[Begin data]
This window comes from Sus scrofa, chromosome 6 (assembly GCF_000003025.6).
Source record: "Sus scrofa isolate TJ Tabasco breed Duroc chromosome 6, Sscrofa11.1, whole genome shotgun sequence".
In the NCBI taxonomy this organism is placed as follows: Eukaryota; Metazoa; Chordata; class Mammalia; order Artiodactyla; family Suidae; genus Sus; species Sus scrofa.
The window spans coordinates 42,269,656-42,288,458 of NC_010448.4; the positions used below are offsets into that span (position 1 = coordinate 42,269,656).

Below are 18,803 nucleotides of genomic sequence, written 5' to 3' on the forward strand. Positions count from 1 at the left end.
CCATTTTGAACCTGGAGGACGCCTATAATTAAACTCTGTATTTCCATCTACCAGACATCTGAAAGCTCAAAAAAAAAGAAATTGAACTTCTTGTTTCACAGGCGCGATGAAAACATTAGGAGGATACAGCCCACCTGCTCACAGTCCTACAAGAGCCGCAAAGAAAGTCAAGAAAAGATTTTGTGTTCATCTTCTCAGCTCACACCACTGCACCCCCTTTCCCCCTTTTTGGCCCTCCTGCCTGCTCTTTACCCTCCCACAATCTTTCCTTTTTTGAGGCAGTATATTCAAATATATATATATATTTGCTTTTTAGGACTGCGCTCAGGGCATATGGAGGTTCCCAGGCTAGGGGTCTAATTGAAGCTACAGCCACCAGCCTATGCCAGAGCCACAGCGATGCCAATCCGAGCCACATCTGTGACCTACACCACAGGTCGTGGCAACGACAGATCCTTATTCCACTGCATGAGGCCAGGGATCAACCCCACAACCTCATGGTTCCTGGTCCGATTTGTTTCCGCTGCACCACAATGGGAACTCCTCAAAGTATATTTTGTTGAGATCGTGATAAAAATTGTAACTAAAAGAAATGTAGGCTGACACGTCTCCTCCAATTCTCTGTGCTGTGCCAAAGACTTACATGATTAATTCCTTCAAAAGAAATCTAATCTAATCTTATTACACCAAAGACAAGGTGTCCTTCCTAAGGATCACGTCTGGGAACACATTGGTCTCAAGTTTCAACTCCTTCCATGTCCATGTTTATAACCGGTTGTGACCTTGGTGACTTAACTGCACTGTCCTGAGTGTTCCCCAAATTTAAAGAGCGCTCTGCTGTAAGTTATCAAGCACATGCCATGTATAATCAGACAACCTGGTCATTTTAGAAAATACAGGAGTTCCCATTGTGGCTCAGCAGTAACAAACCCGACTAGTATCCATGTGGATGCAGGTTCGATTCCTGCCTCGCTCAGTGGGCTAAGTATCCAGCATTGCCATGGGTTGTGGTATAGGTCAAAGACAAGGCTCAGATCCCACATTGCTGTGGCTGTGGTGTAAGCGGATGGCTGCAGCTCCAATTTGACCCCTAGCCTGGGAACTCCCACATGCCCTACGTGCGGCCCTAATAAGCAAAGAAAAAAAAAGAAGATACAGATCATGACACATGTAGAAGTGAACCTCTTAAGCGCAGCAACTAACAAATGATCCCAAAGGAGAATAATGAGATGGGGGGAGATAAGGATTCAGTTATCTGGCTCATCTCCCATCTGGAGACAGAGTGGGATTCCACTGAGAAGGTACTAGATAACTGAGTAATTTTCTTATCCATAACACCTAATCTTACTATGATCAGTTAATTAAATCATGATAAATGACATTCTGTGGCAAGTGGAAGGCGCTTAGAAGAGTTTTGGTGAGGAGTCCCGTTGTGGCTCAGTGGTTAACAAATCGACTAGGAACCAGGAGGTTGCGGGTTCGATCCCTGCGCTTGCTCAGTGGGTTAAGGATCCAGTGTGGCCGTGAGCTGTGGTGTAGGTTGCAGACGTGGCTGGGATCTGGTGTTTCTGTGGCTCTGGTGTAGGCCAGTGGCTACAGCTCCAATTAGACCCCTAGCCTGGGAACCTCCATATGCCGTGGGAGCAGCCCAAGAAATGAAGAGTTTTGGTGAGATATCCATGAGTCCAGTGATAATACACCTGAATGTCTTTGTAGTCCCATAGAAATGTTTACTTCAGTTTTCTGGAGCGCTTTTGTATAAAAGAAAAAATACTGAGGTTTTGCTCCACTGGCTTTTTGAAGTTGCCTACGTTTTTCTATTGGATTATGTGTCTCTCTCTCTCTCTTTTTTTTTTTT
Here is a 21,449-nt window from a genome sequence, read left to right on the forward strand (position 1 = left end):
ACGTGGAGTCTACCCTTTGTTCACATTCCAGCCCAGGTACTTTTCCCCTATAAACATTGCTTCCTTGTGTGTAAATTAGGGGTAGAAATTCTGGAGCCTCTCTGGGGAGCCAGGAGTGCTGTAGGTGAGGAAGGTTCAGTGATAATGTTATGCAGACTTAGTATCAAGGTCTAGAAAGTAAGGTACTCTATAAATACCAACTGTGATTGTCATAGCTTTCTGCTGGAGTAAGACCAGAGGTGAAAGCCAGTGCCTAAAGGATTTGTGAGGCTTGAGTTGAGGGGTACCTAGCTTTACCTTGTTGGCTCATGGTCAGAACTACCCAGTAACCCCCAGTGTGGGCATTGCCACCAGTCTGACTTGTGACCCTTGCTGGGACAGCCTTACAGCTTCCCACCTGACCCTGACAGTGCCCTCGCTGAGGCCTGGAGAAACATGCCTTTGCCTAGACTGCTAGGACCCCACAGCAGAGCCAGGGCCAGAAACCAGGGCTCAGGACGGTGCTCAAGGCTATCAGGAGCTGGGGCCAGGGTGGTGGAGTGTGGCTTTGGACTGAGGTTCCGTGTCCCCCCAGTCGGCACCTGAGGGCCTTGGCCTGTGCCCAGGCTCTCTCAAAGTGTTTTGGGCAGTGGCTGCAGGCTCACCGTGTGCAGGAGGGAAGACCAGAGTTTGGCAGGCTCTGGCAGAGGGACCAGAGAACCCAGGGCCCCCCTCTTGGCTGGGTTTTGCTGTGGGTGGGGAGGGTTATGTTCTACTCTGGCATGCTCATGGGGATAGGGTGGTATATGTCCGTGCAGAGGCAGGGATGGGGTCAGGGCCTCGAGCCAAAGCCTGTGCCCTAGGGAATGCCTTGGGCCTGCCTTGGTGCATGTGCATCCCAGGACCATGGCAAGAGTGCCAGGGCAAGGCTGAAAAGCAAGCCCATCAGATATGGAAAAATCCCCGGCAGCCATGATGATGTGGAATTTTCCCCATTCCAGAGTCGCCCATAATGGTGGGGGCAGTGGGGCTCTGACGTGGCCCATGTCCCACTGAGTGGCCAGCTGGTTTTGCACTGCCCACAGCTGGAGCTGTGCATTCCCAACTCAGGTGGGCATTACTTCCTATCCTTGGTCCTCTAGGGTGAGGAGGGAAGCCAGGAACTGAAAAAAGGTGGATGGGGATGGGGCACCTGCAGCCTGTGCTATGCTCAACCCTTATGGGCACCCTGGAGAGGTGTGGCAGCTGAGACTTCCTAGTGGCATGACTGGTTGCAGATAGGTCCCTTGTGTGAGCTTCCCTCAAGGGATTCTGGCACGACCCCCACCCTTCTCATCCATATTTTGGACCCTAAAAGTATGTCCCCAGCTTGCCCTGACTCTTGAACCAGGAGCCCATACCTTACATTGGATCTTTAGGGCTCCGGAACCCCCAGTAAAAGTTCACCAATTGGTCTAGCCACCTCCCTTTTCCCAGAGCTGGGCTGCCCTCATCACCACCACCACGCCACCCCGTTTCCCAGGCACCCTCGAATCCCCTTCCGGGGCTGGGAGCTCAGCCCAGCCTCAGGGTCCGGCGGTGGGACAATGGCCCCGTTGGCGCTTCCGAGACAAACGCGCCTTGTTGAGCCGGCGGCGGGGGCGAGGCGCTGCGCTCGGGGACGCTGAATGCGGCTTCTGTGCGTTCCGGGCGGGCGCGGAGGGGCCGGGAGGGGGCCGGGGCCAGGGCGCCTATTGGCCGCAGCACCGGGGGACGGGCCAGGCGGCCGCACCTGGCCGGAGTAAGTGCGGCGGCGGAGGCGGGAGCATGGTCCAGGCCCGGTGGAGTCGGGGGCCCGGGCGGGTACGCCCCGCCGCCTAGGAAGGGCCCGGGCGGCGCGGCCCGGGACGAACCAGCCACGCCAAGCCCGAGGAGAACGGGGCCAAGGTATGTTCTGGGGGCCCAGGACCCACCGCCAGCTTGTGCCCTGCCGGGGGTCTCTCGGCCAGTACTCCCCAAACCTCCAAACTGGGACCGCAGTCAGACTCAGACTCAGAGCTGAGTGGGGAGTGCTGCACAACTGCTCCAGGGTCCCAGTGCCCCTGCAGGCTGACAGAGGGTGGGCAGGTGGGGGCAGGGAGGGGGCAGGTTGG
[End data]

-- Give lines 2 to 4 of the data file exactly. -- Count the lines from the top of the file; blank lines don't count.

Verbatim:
Source record: "Sus scrofa isolate TJ Tabasco breed Duroc chromosome 6, Sscrofa11.1, whole genome shotgun sequence".
In the NCBI taxonomy this organism is placed as follows: Eukaryota; Metazoa; Chordata; class Mammalia; order Artiodactyla; family Suidae; genus Sus; species Sus scrofa.
The window spans coordinates 42,269,656-42,288,458 of NC_010448.4; the positions used below are offsets into that span (position 1 = coordinate 42,269,656).